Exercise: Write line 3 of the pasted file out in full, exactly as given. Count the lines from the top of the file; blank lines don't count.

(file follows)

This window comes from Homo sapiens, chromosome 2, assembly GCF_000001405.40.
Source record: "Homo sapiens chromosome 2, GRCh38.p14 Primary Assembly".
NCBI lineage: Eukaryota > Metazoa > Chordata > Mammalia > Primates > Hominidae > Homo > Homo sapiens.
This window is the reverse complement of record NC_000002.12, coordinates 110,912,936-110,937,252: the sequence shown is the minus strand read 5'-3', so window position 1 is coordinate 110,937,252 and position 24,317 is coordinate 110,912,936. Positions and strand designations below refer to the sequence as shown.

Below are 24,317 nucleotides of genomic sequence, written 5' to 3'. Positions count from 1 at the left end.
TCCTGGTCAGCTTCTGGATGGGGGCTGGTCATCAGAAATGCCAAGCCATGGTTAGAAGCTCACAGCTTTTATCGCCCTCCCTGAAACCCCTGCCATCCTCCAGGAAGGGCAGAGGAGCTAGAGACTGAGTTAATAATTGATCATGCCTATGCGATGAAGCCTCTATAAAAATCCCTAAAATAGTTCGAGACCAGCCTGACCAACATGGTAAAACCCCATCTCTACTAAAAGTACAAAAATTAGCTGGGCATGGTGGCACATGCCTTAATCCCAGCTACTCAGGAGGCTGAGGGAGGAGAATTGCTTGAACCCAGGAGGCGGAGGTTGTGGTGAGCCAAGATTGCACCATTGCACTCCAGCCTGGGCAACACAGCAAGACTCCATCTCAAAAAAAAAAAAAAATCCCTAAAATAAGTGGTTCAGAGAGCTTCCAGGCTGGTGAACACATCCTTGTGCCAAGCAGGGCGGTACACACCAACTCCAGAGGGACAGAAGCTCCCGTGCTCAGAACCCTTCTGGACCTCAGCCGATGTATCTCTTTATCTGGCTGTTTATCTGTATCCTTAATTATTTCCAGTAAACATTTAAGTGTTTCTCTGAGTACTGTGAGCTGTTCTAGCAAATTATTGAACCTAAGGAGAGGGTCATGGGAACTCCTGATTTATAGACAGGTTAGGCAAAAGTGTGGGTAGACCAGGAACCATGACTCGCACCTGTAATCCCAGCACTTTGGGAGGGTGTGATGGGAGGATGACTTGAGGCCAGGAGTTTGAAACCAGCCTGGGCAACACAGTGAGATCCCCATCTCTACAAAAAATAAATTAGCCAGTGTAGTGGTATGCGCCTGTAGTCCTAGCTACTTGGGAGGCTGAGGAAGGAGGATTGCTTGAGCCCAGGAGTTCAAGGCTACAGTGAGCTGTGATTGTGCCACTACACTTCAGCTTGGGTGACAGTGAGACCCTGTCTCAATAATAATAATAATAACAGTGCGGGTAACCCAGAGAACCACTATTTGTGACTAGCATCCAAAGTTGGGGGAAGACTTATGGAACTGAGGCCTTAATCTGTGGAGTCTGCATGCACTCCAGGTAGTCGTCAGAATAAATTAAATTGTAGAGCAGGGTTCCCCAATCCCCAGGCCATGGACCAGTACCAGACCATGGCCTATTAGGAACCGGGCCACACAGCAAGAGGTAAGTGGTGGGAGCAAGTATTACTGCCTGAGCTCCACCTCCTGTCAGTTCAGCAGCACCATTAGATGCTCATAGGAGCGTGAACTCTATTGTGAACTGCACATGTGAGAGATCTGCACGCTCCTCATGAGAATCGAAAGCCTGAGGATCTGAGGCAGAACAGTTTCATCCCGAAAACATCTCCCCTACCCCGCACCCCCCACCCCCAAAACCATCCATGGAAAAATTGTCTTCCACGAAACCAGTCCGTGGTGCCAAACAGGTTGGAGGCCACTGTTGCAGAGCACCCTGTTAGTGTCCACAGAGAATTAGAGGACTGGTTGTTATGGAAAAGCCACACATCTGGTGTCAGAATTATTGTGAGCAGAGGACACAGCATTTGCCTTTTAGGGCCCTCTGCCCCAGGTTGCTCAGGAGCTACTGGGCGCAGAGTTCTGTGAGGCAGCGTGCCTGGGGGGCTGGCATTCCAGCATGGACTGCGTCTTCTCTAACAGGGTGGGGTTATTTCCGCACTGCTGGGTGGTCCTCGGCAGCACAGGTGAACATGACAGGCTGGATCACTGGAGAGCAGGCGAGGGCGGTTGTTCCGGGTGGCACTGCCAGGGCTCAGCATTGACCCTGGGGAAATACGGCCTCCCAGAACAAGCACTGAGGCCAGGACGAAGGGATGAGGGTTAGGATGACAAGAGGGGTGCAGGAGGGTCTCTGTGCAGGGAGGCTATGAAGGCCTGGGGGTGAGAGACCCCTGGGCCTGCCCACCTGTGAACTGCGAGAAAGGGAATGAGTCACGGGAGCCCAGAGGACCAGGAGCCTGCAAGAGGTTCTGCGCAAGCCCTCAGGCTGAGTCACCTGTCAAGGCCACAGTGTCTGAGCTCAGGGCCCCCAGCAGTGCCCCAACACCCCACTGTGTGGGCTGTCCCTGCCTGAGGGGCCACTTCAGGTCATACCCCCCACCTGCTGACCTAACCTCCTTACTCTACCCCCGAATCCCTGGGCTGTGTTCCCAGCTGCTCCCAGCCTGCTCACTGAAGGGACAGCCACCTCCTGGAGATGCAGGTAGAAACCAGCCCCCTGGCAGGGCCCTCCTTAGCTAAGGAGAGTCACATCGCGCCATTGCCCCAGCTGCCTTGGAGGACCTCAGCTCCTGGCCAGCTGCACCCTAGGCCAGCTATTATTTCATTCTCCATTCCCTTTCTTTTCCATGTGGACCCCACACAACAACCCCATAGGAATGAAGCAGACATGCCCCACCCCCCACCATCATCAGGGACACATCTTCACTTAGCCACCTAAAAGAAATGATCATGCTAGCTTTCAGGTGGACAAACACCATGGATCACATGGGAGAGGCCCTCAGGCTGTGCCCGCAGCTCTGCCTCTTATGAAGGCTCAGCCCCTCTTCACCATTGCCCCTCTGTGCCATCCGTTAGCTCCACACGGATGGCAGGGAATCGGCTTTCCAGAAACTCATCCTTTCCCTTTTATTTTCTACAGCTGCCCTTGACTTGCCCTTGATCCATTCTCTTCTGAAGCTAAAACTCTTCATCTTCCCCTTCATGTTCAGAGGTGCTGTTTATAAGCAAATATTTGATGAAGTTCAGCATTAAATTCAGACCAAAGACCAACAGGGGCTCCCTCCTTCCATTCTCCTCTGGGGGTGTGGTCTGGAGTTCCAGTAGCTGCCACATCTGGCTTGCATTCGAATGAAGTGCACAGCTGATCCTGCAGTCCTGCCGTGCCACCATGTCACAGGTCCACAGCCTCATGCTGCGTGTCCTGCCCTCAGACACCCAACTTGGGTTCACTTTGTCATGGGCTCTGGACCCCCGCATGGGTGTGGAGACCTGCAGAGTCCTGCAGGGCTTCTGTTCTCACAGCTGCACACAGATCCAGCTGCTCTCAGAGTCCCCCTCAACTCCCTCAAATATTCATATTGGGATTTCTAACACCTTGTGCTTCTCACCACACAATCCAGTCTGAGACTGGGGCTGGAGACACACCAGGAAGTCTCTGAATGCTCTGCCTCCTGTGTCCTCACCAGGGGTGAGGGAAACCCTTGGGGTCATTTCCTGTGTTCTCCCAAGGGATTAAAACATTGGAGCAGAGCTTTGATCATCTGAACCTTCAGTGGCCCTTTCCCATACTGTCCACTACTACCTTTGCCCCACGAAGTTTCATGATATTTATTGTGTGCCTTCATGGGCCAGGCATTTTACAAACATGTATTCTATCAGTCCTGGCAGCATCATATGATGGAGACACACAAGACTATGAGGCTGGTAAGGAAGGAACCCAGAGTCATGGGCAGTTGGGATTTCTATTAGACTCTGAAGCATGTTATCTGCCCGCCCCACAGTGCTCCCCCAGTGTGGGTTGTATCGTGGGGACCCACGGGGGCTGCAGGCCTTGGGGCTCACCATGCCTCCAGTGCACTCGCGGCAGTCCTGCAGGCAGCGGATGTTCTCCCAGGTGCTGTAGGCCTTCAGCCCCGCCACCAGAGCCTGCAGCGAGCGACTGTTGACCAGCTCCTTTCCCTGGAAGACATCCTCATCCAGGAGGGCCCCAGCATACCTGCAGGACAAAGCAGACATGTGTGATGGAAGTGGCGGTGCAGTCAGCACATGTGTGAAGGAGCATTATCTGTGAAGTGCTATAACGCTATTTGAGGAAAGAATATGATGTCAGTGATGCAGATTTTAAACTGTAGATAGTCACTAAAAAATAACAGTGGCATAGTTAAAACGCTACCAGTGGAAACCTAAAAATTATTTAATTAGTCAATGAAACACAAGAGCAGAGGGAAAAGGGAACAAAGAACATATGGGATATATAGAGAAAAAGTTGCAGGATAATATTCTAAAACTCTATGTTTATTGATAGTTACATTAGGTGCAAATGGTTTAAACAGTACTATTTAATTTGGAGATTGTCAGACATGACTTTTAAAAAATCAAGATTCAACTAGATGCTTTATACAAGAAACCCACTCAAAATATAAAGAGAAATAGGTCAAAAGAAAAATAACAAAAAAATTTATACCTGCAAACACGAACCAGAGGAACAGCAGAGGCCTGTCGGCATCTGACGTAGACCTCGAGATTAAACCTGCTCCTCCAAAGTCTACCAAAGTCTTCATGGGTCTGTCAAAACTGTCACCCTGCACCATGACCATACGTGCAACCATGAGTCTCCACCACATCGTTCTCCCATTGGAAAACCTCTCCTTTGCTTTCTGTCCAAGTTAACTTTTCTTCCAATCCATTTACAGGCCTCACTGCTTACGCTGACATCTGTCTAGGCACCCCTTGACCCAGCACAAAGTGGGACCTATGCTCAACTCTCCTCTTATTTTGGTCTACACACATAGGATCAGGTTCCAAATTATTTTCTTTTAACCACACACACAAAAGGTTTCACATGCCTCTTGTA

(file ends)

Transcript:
NCBI lineage: Eukaryota > Metazoa > Chordata > Mammalia > Primates > Hominidae > Homo > Homo sapiens.